Pumpkin-orange walls radiate cozy, autumnal vibes at Fiore’s IV Italian Restaurant as servers deliver warm bowls of mussels and comforting slices of lasagna. As crisp as a freshly ironed lettuce leaf, white linens lend tables an air of elegance, which extends to signature dishes such as lobster ravioli with sun-dried tomatoes and pink vodka sauce. Salads and house-baked rolls accompany each entree, accenting chicken, veal, and sole with verdant hues and crunchy textures.
Plainville Restaurant & Pizza has been stacking sandwiches, baking specialty pastas, and slathering sauce and toppings across tasty thin crust pies for 25 years. Diners can mouth-mash appetizers such as fried cheese ravioli ($8.75) before sinking incisors into more substantial fare from the expansive menu. Specialty pies include the extra-large spinach and ricotta pizza ($17.50), which sates adventurous taste buds wandering across a mozzarella field strewn with sausage and olive boulders. Verdure votaries can dive mouth-first into the vegetarian pizza awash with broccoli, mushrooms, and eggplant ($17.50). Specialty and baked pastas include fresh veal parmigiana ($13.95) and stuffed manicotti ($9.95), with the latter guarding gooey cheese from prey inside tantalizing tubular noodles. Sandwich-seekers can lure wandering coyotes with more than 20 grinders ($4.50–$9) or bun-splitting chicken sandwiches such as the crispy chicken with bacon and cheese under a blanket of ranch dressing ($8).
Confetti applies the compounded knowledge and one-of-a-kind recipes of three generations of Mediterranean chefs to craft its Italian-inspired menu of fresh seafood and handmade pastas. The Zagat-rated eatery galvanizes gun-shy appetites with starters such as sauteéd Prince Edward Island mussels bathed in garlic, oil, and fra diavolo ($9). The kitchen roasts its twin Grecian lamb shanks ($22) until they house more stores of tenderness than the feelings of an artistically inclined kitten. Meanwhile, fresh scialatielli with clam sauce arrives sporting shucked clams, minced mushrooms, sun-dried tomatoes, and aromatic basil ($15). Minimalist-minded diners can keep dinner simple with a single grain of salt or a light greek salad adorned with vine-ripened tomatoes, cured olives, imported Greek feta, and extra-virgin olive oil ($10; $5 with an entree).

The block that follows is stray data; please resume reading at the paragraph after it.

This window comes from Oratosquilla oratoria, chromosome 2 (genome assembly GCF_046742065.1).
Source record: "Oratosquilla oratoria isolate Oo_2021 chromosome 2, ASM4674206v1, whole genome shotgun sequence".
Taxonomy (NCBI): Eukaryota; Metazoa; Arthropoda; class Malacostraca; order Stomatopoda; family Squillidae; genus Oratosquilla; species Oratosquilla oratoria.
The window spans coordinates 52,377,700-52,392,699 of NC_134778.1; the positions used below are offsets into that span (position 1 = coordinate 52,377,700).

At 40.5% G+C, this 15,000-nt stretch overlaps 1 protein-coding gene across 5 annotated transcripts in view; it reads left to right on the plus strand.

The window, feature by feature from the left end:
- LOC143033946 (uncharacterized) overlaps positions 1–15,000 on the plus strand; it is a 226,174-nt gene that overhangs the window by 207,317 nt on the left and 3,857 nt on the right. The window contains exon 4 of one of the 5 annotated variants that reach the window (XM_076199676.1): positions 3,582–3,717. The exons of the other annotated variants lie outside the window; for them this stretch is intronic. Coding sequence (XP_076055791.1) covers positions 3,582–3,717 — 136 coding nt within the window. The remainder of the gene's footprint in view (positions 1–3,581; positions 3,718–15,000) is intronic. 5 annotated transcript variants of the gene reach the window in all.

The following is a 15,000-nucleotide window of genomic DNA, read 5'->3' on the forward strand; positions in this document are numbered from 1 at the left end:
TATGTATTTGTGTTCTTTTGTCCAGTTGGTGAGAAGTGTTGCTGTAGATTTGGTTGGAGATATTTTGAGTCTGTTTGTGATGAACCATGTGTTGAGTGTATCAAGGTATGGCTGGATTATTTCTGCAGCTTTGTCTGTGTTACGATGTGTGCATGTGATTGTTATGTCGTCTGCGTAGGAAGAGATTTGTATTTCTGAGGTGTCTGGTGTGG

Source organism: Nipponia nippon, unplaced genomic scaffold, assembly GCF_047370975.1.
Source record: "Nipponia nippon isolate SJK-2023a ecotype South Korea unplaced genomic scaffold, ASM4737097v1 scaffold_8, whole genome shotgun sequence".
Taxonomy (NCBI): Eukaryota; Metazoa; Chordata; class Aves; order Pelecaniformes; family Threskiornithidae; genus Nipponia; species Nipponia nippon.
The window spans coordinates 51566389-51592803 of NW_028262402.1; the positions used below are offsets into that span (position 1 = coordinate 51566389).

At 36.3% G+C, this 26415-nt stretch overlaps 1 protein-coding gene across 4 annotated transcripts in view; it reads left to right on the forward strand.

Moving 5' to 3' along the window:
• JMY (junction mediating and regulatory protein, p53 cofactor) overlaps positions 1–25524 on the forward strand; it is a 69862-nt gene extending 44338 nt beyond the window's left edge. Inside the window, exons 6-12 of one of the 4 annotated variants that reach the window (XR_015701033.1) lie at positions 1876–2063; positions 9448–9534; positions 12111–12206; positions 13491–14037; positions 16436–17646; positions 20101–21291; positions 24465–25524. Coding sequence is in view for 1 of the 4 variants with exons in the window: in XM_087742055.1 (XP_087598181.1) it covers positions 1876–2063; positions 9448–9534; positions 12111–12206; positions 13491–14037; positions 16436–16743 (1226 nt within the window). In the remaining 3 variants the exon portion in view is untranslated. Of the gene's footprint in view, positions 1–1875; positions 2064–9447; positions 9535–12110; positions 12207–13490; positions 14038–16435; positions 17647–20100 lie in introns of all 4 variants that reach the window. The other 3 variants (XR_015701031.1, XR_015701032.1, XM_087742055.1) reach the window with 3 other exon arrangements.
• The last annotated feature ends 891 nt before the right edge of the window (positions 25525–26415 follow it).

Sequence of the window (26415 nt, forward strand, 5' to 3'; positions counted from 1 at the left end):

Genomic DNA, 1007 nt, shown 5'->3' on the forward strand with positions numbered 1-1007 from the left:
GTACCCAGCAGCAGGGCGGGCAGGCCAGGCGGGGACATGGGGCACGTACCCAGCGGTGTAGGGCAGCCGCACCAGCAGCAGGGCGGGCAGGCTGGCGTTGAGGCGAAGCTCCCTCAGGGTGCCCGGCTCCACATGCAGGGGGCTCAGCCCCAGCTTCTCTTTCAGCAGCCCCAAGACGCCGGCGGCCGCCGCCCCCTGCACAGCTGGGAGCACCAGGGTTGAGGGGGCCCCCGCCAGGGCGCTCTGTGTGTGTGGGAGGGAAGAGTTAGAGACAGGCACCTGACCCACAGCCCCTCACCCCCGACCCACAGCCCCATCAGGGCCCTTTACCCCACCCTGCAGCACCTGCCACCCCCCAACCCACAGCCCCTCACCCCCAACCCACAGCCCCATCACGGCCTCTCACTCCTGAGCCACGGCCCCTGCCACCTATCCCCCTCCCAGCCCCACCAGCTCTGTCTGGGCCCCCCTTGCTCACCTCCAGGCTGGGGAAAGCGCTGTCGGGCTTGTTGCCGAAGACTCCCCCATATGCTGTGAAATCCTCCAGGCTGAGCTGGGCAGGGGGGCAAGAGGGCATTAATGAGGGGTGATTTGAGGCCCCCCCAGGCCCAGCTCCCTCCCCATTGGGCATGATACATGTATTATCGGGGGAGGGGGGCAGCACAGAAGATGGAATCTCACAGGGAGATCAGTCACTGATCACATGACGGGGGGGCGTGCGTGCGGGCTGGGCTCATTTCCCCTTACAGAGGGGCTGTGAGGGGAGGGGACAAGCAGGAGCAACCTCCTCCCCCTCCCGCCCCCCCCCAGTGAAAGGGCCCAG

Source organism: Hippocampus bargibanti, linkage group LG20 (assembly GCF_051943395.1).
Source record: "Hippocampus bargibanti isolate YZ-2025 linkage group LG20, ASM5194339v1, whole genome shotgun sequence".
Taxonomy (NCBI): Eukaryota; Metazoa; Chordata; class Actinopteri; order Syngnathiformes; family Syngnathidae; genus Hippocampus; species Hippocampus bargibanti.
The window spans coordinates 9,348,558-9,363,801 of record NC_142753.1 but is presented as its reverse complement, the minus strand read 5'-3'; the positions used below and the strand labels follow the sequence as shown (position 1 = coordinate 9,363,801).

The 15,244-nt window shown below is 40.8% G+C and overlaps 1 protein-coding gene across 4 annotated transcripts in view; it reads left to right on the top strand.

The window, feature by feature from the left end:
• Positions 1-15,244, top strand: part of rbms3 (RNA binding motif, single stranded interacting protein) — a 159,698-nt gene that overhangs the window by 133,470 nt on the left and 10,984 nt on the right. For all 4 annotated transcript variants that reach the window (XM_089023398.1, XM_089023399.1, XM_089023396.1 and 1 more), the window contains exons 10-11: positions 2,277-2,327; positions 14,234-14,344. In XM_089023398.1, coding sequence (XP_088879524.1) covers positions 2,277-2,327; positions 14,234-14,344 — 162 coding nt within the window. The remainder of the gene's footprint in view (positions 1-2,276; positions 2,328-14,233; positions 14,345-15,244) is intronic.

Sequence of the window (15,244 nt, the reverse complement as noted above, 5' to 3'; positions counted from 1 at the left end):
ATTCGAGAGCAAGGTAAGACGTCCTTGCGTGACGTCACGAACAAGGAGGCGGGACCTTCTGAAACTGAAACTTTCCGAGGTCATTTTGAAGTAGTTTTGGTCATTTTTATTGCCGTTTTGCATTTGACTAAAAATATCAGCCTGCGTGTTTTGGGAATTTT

Forged in oven fires from dough mixed fresh each day, Naples’ menu of thin-crust Neapolitan pizzas are one-ring flavor circuses where traditional ingredients cavort and tumble alongside artichoke hearts, sun-dried tomatoes, clams, and eggplant. DIY disk-diners can order their pies in three sizes ($11.65–$14.75), then sprinkle the surface with pepperoni, sausage, pineapple, and more ($1.25–$2/topping). Otherwise, choose from one of Naples’ specialty pizzas, such as the Shrimp pizza with capers and red onions ($15.75–$19.75) or a barbecued-chicken pie ($14.55–$19.15).
Owner Randy Price curates a creative menu of New Haven–style "apizza" in more than 30 styles. His team crafts fresh dough daily using unbleached flour, creates sauce from handpicked italian and chilean tomatoes, and sprinkles pies with cheese from home-schooled cows. The famous Challenger—a 22-inch pizza stuffed with a mélange of vegetables and meats that weigh in at nearly 10 pounds—presents the hungriest visitors with a challenge to conquer the hot wheel in an hour or less, a feat that has earned a place on the Travel Channel's Man Vs. Food roster of surmounted food battles.
"I grew up around restaurants. I came from hospitality," Angie explains, looking around at Luna's newly painted taupe and gold walls. Luna Pizza has indeed traced her family tree; Angie and her son took over the business from her brother.
In the eatery itself, marble-top tables shine in their wrought-iron bases. "West Hartford––it's an old town with a small-town character,” Angie says. “Many of our customers can walk from their homes." The impetus for that walk is the shop’s distinctive thin crust and adventurous palette of toppings, including breaded chicken, pesto, and cherry peppers, which are prepared as needed. "We won't do a batch," Angie explains. "All the veggies are roasted fresh." The sauces are also homemade, and the ingredients sourced locally when possible. The resulting pies can hold a powerful draw, Angie says. "There are many customers who have been coming to Luna Pizza for well over 20 years. They order the same pizza, the same toppings. That's loyalty, and that matters."
At Treva Restaurant & Bar, owner and head chef Dorjan Puka emphasizes simple, peasant-style Italian dishes of homemade pasta and rustic prosciutto, earning his restaurant a favorable feature by the New York Times. Northern Italy’s rich culinary traditions dominate his menu with creamy polenta, savory cured pork, and hearty servings of fresh fish and pheasant. In the bustling kitchen, chefs attack their craft with a focus on handmade authenticity, their hands waving as fast as a caffeinated weatherperson’s as they make their own stock and forge ravioli, gnocchi, and tagliatelle by hand.
In the dining room, guests enjoy brunches of panettone french toast with mascarpone cheese or dinners of tender strip steak as they sip smooth Tuscan wines or cocktails and martinis. A contemporary European vibe permeates the decor, with decades-old photographs of pastoral Italian scenes dotting walls the color of whipping cream and butter. Minimalist chandeliers, meanwhile, nod to an industrial aesthetic, with their bare bulbs casting warm light over polished black tabletops and Old World–style wood chairs.